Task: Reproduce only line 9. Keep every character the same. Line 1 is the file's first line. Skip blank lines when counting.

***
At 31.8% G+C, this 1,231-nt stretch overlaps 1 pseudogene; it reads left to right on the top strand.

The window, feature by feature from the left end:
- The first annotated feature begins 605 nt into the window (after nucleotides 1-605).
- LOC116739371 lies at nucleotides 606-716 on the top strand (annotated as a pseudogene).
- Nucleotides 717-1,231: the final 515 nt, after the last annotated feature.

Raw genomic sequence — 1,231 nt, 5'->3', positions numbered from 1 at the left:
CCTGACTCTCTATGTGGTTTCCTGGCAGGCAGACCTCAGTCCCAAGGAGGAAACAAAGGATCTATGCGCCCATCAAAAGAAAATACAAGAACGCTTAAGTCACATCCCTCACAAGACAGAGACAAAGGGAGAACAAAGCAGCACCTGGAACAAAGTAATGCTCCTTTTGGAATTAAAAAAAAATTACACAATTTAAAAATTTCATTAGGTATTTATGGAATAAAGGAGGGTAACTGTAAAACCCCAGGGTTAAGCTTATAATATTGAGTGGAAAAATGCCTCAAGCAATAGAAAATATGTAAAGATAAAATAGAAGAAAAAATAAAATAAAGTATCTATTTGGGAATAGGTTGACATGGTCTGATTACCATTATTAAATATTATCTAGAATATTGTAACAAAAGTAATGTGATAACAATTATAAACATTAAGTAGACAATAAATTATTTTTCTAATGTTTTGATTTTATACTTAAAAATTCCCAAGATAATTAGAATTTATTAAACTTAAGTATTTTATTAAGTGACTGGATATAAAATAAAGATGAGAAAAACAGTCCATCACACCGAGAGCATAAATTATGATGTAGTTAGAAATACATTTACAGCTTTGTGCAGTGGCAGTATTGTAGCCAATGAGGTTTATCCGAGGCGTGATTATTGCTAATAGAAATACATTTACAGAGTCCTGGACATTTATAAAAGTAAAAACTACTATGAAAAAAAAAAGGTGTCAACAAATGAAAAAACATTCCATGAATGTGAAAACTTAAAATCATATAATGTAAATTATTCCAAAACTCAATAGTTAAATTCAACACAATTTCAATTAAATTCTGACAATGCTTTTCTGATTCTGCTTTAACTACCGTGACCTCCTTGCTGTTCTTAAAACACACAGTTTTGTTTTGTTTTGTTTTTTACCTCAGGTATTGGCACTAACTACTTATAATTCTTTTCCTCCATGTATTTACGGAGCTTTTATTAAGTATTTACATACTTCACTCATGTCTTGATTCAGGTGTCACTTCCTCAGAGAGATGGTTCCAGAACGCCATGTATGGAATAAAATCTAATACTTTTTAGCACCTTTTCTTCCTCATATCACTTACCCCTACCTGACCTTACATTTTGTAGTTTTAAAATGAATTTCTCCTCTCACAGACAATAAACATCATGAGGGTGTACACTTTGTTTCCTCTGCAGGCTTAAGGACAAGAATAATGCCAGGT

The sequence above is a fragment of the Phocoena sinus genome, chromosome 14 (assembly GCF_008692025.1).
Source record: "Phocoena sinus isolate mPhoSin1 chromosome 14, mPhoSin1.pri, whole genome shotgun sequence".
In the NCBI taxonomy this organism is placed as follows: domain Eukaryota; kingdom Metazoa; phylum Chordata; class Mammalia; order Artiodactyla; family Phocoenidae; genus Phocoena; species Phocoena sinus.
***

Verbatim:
Source record: "Phocoena sinus isolate mPhoSin1 chromosome 14, mPhoSin1.pri, whole genome shotgun sequence".